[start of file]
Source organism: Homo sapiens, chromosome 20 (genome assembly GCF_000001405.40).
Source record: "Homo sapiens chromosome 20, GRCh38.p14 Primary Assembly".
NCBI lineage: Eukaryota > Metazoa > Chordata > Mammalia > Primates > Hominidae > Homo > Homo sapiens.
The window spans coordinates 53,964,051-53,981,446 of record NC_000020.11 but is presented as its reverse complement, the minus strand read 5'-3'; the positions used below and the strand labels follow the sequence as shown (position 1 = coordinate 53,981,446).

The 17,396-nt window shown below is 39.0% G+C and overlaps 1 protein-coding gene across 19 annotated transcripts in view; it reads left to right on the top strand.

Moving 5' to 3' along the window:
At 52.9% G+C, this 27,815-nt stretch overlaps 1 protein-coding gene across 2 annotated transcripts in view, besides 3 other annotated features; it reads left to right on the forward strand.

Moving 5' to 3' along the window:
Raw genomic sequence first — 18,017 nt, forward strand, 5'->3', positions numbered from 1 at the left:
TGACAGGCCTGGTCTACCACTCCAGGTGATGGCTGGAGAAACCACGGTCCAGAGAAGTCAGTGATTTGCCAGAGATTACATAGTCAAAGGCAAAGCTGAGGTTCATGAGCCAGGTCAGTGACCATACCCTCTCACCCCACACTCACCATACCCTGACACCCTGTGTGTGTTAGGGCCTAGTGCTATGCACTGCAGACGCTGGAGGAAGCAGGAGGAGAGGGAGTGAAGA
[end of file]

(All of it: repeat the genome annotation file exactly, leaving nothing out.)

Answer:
Source organism: Homo sapiens, chromosome 20 (genome assembly GCF_000001405.40).
Source record: "Homo sapiens chromosome 20, GRCh38.p14 Primary Assembly".
NCBI lineage: Eukaryota > Metazoa > Chordata > Mammalia > Primates > Hominidae > Homo > Homo sapiens.
The window spans coordinates 53,964,051-53,981,446 of record NC_000020.11 but is presented as its reverse complement, the minus strand read 5'-3'; the positions used below and the strand labels follow the sequence as shown (position 1 = coordinate 53,981,446).

The 17,396-nt window shown below is 39.0% G+C and overlaps 1 protein-coding gene across 19 annotated transcripts in view; it reads left to right on the top strand.

Moving 5' to 3' along the window:
At 52.9% G+C, this 27,815-nt stretch overlaps 1 protein-coding gene across 2 annotated transcripts in view, besides 3 other annotated features; it reads left to right on the forward strand.

Moving 5' to 3' along the window:
Raw genomic sequence first — 18,017 nt, forward strand, 5'->3', positions numbered from 1 at the left:
TGACAGGCCTGGTCTACCACTCCAGGTGATGGCTGGAGAAACCACGGTCCAGAGAAGTCAGTGATTTGCCAGAGATTACATAGTCAAAGGCAAAGCTGAGGTTCATGAGCCAGGTCAGTGACCATACCCTCTCACCCCACACTCACCATACCCTGACACCCTGTGTGTGTTAGGGCCTAGTGCTATGCACTGCAGACGCTGGAGGAAGCAGGAGGAGAGGGAGTGAAGA